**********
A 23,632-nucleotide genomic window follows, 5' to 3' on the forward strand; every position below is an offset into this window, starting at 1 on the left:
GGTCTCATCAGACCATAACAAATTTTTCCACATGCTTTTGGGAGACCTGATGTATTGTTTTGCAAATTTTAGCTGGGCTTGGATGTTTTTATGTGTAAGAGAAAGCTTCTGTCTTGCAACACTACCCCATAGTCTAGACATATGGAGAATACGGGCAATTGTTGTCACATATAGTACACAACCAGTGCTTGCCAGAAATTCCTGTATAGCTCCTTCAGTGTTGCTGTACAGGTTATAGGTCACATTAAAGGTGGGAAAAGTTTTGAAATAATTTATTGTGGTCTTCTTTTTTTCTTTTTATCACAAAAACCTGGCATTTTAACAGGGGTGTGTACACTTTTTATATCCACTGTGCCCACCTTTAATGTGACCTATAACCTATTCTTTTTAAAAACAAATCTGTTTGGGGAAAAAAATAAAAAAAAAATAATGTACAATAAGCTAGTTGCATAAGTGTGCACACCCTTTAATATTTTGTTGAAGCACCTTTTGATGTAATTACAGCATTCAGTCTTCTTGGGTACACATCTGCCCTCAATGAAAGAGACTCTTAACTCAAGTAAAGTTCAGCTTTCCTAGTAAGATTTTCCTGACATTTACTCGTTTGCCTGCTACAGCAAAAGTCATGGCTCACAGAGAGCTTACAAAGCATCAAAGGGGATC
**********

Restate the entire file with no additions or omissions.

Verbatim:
A 23,632-nucleotide genomic window follows, 5' to 3' on the forward strand; every position below is an offset into this window, starting at 1 on the left:
GGTCTCATCAGACCATAACAAATTTTTCCACATGCTTTTGGGAGACCTGATGTATTGTTTTGCAAATTTTAGCTGGGCTTGGATGTTTTTATGTGTAAGAGAAAGCTTCTGTCTTGCAACACTACCCCATAGTCTAGACATATGGAGAATACGGGCAATTGTTGTCACATATAGTACACAACCAGTGCTTGCCAGAAATTCCTGTATAGCTCCTTCAGTGTTGCTGTACAGGTTATAGGTCACATTAAAGGTGGGAAAAGTTTTGAAATAATTTATTGTGGTCTTCTTTTTTTCTTTTTATCACAAAAACCTGGCATTTTAACAGGGGTGTGTACACTTTTTATATCCACTGTGCCCACCTTTAATGTGACCTATAACCTATTCTTTTTAAAAACAAATCTGTTTGGGGAAAAAAATAAAAAAAAAATAATGTACAATAAGCTAGTTGCATAAGTGTGCACACCCTTTAATATTTTGTTGAAGCACCTTTTGATGTAATTACAGCATTCAGTCTTCTTGGGTACACATCTGCCCTCAATGAAAGAGACTCTTAACTCAAGTAAAGTTCAGCTTTCCTAGTAAGATTTTCCTGACATTTACTCGTTTGCCTGCTACAGCAAAAGTCATGGCTCACAGAGAGCTTACAAAGCATCAAAGGGGATC